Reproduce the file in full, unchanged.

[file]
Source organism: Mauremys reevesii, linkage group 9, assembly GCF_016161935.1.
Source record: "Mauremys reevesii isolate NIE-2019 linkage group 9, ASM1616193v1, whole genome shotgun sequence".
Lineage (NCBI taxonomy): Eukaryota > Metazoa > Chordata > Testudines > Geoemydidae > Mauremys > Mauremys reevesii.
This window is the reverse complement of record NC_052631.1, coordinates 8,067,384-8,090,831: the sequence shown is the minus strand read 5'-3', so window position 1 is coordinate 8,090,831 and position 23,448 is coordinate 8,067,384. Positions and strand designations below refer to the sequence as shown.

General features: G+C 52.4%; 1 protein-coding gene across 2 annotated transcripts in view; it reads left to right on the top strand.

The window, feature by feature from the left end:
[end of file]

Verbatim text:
Source organism: Mauremys reevesii, linkage group 9, assembly GCF_016161935.1.
Source record: "Mauremys reevesii isolate NIE-2019 linkage group 9, ASM1616193v1, whole genome shotgun sequence".
Lineage (NCBI taxonomy): Eukaryota > Metazoa > Chordata > Testudines > Geoemydidae > Mauremys > Mauremys reevesii.
This window is the reverse complement of record NC_052631.1, coordinates 8,067,384-8,090,831: the sequence shown is the minus strand read 5'-3', so window position 1 is coordinate 8,090,831 and position 23,448 is coordinate 8,067,384. Positions and strand designations below refer to the sequence as shown.

General features: G+C 52.4%; 1 protein-coding gene across 2 annotated transcripts in view; it reads left to right on the top strand.

The window, feature by feature from the left end: